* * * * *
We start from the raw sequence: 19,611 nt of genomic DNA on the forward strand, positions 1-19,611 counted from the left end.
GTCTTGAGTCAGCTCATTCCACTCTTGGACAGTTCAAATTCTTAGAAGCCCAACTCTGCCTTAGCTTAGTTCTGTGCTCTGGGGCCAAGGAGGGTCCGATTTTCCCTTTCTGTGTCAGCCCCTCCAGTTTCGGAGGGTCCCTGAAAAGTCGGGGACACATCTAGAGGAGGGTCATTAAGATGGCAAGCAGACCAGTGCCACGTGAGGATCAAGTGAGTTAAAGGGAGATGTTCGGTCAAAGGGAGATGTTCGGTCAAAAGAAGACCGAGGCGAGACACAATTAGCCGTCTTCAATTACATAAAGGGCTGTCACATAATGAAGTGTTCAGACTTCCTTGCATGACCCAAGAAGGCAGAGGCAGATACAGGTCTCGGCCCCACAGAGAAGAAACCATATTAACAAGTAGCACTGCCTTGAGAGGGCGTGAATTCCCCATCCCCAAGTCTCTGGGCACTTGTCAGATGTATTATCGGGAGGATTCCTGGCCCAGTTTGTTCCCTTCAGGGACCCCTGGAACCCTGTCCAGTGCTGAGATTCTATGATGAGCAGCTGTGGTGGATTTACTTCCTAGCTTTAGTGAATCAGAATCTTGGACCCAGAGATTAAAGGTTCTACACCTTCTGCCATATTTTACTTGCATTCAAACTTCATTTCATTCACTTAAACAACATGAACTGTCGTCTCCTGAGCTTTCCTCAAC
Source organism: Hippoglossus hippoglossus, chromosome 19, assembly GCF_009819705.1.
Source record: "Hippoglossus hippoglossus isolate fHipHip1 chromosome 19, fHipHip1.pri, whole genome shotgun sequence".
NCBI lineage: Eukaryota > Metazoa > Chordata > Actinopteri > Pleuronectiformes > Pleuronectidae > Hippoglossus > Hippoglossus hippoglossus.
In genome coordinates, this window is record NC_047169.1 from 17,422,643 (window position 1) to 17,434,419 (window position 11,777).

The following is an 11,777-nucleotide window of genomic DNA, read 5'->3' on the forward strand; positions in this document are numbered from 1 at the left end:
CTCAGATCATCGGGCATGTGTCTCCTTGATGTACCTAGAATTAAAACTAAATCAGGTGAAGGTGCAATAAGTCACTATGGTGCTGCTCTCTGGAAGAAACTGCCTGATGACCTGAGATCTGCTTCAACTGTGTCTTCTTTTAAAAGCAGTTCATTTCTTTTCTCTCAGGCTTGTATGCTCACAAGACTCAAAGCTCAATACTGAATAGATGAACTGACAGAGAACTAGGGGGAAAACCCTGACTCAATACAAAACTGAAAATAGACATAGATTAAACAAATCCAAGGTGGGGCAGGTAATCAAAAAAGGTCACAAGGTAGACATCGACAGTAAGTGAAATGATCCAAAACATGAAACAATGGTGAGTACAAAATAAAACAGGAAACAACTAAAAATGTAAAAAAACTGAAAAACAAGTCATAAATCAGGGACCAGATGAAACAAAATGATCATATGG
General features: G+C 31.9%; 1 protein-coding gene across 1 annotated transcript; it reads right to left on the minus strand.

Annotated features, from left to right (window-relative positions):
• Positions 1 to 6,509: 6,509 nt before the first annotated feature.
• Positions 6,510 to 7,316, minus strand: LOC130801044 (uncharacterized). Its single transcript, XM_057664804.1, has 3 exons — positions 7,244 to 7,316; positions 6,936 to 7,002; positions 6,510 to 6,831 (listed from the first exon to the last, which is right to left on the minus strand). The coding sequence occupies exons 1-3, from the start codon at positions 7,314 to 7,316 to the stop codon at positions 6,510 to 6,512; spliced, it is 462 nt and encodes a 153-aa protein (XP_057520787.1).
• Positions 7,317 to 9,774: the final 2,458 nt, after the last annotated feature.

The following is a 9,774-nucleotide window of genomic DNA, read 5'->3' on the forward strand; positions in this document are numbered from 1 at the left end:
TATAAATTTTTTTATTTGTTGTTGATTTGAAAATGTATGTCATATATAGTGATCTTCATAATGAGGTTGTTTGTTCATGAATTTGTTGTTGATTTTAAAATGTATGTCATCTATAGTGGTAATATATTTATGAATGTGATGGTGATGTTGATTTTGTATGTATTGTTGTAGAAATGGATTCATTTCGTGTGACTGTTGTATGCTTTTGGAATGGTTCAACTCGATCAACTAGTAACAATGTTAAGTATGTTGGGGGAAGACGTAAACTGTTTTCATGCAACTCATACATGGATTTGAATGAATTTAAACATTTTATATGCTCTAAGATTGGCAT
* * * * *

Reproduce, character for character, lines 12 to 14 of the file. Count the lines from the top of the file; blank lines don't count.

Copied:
• Positions 6,510 to 7,316, minus strand: LOC130801044 (uncharacterized). Its single transcript, XM_057664804.1, has 3 exons — positions 7,244 to 7,316; positions 6,936 to 7,002; positions 6,510 to 6,831 (listed from the first exon to the last, which is right to left on the minus strand). The coding sequence occupies exons 1-3, from the start codon at positions 7,314 to 7,316 to the stop codon at positions 6,510 to 6,512; spliced, it is 462 nt and encodes a 153-aa protein (XP_057520787.1).
• Positions 7,317 to 9,774: the final 2,458 nt, after the last annotated feature.

The following is a 9,774-nucleotide window of genomic DNA, read 5'->3' on the forward strand; positions in this document are numbered from 1 at the left end: